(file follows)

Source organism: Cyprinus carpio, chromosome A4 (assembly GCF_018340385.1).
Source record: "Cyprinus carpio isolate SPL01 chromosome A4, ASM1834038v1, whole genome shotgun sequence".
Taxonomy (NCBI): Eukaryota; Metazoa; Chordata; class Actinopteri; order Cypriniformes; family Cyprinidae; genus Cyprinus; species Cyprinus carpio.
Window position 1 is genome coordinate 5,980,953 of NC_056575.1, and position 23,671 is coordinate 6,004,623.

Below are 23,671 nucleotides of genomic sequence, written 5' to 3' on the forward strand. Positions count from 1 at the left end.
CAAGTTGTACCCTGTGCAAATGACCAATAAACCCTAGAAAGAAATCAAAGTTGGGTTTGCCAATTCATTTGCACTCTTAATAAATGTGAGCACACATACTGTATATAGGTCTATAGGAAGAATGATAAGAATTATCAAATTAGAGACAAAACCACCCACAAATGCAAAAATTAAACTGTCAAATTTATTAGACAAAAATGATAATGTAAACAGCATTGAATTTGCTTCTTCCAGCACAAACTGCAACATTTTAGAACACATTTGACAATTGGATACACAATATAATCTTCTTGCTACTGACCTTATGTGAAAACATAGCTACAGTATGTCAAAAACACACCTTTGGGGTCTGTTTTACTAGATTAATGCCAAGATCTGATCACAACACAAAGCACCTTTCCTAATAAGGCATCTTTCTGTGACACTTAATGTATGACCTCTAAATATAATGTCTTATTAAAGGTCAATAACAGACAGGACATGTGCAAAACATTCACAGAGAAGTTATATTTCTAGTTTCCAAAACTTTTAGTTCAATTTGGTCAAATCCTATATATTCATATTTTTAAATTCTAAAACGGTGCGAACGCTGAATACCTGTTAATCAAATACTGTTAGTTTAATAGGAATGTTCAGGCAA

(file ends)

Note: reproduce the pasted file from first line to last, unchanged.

Source organism: Cyprinus carpio, chromosome A4 (assembly GCF_018340385.1).
Source record: "Cyprinus carpio isolate SPL01 chromosome A4, ASM1834038v1, whole genome shotgun sequence".
Taxonomy (NCBI): Eukaryota; Metazoa; Chordata; class Actinopteri; order Cypriniformes; family Cyprinidae; genus Cyprinus; species Cyprinus carpio.
Window position 1 is genome coordinate 5,980,953 of NC_056575.1, and position 23,671 is coordinate 6,004,623.

Below are 23,671 nucleotides of genomic sequence, written 5' to 3' on the forward strand. Positions count from 1 at the left end.
CAAGTTGTACCCTGTGCAAATGACCAATAAACCCTAGAAAGAAATCAAAGTTGGGTTTGCCAATTCATTTGCACTCTTAATAAATGTGAGCACACATACTGTATATAGGTCTATAGGAAGAATGATAAGAATTATCAAATTAGAGACAAAACCACCCACAAATGCAAAAATTAAACTGTCAAATTTATTAGACAAAAATGATAATGTAAACAGCATTGAATTTGCTTCTTCCAGCACAAACTGCAACATTTTAGAACACATTTGACAATTGGATACACAATATAATCTTCTTGCTACTGACCTTATGTGAAAACATAGCTACAGTATGTCAAAAACACACCTTTGGGGTCTGTTTTACTAGATTAATGCCAAGATCTGATCACAACACAAAGCACCTTTCCTAATAAGGCATCTTTCTGTGACACTTAATGTATGACCTCTAAATATAATGTCTTATTAAAGGTCAATAACAGACAGGACATGTGCAAAACATTCACAGAGAAGTTATATTTCTAGTTTCCAAAACTTTTAGTTCAATTTGGTCAAATCCTATATATTCATATTTTTAAATTCTAAAACGGTGCGAACGCTGAATACCTGTTAATCAAATACTGTTAGTTTAATAGGAATGTTCAGGCAA